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> The means they were able to do it through were likely rich family (no one here of course will say their family is rich) and high paying job ($300k+/yr). Both of which I am not in (for my position in my region). I'm at a startup. Watching my peers, who are not in companies like mine, just skyrocket in wealth is rather discouraging. It's even more harsh because it's usually a couple who are sky rocketing and I'm just sitting here with a SO who will never make anything substantial. Love them to bits but the lack of financial contribution is practically suicide here.

I don't see what is the problem here. That you'll buy a house a couple years later than some of your peers? That's life. Some people have cancer at two - not THAT's shitty. Waiting a couple years more to buy a house is just hilariously insignificant in comparison to anything serious.


No - I think the wealth and income disparity was maybe not obvious enough? I'm literally sitting at half to a 1/4th of the income of my peers. (Either due to dual income, well compensated jobs, or both) Wealth wise - I practically build none because the cost of living for two people with one income is just outrageous here.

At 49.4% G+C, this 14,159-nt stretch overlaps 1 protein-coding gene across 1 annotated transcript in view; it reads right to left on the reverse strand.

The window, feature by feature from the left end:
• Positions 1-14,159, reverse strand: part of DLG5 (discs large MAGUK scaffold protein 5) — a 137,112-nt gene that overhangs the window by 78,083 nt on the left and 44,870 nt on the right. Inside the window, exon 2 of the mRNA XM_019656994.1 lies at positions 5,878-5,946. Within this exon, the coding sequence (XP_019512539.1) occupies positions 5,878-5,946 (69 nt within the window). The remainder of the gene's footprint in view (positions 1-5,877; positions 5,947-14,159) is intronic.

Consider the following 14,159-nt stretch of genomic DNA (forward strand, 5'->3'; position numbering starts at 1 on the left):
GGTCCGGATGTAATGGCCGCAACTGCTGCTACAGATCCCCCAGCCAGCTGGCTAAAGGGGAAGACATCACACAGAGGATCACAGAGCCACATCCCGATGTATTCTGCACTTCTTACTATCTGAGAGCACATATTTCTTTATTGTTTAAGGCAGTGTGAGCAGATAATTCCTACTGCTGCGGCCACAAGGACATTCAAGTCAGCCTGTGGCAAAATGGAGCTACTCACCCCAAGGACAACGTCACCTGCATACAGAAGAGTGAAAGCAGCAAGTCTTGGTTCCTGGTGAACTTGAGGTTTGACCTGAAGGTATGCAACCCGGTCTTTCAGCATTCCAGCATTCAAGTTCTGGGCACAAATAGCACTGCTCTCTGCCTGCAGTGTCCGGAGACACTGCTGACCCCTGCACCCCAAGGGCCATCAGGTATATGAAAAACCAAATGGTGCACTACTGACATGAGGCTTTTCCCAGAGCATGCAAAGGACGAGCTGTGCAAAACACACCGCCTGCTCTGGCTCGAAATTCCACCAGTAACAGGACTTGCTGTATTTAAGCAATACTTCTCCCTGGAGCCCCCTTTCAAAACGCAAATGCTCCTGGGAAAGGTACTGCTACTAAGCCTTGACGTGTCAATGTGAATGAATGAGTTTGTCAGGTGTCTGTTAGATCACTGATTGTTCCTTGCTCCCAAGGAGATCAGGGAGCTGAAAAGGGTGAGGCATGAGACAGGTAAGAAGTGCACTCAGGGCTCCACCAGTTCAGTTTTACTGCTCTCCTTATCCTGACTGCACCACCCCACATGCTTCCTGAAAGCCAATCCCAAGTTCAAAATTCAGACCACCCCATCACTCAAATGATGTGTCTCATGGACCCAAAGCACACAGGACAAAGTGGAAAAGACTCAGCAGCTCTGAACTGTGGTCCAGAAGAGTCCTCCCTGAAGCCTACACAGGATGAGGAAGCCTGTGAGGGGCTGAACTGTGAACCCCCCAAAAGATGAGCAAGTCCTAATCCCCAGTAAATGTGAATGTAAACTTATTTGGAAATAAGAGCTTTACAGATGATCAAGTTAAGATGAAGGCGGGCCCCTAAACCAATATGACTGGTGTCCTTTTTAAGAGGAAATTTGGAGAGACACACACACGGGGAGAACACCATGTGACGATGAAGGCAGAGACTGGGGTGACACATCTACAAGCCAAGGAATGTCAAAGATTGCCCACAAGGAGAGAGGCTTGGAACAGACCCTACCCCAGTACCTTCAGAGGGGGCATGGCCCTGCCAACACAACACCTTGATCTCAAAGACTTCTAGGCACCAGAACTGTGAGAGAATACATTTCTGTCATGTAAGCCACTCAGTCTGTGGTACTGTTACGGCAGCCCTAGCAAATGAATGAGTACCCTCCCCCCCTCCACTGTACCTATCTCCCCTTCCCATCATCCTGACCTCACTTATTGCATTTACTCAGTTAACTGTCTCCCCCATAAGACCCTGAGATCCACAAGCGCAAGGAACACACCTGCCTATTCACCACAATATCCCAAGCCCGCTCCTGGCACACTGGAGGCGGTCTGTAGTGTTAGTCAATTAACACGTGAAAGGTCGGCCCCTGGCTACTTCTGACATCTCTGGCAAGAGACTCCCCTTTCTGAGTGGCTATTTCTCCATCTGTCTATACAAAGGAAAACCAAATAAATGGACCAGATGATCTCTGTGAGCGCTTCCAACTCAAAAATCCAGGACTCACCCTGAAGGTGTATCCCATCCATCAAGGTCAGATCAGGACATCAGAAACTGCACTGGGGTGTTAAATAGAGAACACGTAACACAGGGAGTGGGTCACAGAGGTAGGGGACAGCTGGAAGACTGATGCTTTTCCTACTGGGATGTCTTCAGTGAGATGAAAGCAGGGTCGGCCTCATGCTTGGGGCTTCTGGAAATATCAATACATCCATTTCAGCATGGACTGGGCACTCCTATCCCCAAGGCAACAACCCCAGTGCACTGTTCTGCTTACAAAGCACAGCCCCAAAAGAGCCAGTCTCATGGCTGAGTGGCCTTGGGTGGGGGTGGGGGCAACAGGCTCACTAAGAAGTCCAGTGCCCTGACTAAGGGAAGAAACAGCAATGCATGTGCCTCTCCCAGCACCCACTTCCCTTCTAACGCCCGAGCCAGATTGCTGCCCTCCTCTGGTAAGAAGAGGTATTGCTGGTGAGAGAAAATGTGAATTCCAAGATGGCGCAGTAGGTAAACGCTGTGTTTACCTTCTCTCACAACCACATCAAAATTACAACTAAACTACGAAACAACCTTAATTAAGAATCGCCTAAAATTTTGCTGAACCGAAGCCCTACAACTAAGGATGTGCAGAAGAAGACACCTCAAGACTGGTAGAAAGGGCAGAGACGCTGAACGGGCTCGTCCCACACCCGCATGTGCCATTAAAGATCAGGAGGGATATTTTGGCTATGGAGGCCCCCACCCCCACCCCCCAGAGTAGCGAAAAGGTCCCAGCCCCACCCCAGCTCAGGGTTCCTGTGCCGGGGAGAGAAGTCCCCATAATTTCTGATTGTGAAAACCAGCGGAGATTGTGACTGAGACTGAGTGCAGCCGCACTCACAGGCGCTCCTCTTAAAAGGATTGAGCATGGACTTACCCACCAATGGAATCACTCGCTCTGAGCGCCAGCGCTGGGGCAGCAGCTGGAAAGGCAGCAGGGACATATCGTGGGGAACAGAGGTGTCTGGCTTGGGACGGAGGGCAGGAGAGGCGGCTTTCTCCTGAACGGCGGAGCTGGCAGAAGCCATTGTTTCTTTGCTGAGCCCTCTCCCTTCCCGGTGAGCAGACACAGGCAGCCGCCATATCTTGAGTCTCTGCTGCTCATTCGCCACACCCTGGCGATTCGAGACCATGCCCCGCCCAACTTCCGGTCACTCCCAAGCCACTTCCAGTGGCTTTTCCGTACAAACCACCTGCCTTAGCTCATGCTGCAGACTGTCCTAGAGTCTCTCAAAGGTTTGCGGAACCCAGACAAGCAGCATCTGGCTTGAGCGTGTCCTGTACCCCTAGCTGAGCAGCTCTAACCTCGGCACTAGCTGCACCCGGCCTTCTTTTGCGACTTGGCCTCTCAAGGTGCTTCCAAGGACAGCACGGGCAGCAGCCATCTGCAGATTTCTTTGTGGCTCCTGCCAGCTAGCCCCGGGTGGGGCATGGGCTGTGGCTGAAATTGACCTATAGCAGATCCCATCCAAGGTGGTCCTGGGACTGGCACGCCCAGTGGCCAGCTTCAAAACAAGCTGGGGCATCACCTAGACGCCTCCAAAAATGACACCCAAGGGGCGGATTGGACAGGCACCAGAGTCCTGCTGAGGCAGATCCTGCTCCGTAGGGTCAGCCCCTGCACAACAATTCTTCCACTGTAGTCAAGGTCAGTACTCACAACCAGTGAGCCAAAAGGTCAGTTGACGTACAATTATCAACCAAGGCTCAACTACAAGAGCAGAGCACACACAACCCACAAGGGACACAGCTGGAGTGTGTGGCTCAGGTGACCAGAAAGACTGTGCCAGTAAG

My point is more that - I will never be able to buy a house.

If the startup you work at takes off, I assume you'd get some of the upside; catch-up to you peers.

Yeah... Just gonna let you know that's a real shot in the dark.

I've been questioning whether I should even buy my options when I quit. I really have no faith in my current company.

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